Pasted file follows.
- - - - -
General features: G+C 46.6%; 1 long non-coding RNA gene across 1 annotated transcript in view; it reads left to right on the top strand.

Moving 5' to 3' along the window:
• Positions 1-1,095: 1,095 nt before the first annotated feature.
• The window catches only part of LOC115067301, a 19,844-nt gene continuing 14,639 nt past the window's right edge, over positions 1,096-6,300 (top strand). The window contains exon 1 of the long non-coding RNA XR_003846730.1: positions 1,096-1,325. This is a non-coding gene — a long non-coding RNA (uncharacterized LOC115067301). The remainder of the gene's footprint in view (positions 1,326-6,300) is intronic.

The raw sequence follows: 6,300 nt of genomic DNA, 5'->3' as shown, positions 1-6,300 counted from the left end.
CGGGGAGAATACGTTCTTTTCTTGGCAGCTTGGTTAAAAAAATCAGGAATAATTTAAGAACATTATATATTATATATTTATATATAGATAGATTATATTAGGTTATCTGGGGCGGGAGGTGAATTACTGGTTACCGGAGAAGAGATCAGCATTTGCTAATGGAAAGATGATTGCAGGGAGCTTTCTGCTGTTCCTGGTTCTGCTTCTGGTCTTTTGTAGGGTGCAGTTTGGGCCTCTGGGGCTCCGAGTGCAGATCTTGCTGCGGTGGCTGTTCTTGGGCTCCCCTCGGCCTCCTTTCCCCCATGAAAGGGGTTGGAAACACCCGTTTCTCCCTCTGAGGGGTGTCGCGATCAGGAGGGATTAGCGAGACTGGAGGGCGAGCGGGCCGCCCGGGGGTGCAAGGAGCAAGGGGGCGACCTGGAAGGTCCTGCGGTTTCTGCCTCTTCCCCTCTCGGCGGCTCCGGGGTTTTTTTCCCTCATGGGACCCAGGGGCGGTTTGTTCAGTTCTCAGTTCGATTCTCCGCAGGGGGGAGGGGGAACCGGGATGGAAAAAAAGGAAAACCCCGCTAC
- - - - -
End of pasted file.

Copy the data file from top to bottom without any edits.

General features: G+C 46.6%; 1 long non-coding RNA gene across 1 annotated transcript in view; it reads left to right on the top strand.

Moving 5' to 3' along the window:
• Positions 1-1,095: 1,095 nt before the first annotated feature.
• The window catches only part of LOC115067301, a 19,844-nt gene continuing 14,639 nt past the window's right edge, over positions 1,096-6,300 (top strand). The window contains exon 1 of the long non-coding RNA XR_003846730.1: positions 1,096-1,325. This is a non-coding gene — a long non-coding RNA (uncharacterized LOC115067301). The remainder of the gene's footprint in view (positions 1,326-6,300) is intronic.

The raw sequence follows: 6,300 nt of genomic DNA, 5'->3' as shown, positions 1-6,300 counted from the left end.
CGGGGAGAATACGTTCTTTTCTTGGCAGCTTGGTTAAAAAAATCAGGAATAATTTAAGAACATTATATATTATATATTTATATATAGATAGATTATATTAGGTTATCTGGGGCGGGAGGTGAATTACTGGTTACCGGAGAAGAGATCAGCATTTGCTAATGGAAAGATGATTGCAGGGAGCTTTCTGCTGTTCCTGGTTCTGCTTCTGGTCTTTTGTAGGGTGCAGTTTGGGCCTCTGGGGCTCCGAGTGCAGATCTTGCTGCGGTGGCTGTTCTTGGGCTCCCCTCGGCCTCCTTTCCCCCATGAAAGGGGTTGGAAACACCCGTTTCTCCCTCTGAGGGGTGTCGCGATCAGGAGGGATTAGCGAGACTGGAGGGCGAGCGGGCCGCCCGGGGGTGCAAGGAGCAAGGGGGCGACCTGGAAGGTCCTGCGGTTTCTGCCTCTTCCCCTCTCGGCGGCTCCGGGGTTTTTTTCCCTCATGGGACCCAGGGGCGGTTTGTTCAGTTCTCAGTTCGATTCTCCGCAGGGGGGAGGGGGAACCGGGATGGAAAAAAAGGAAAACCCCGCTAC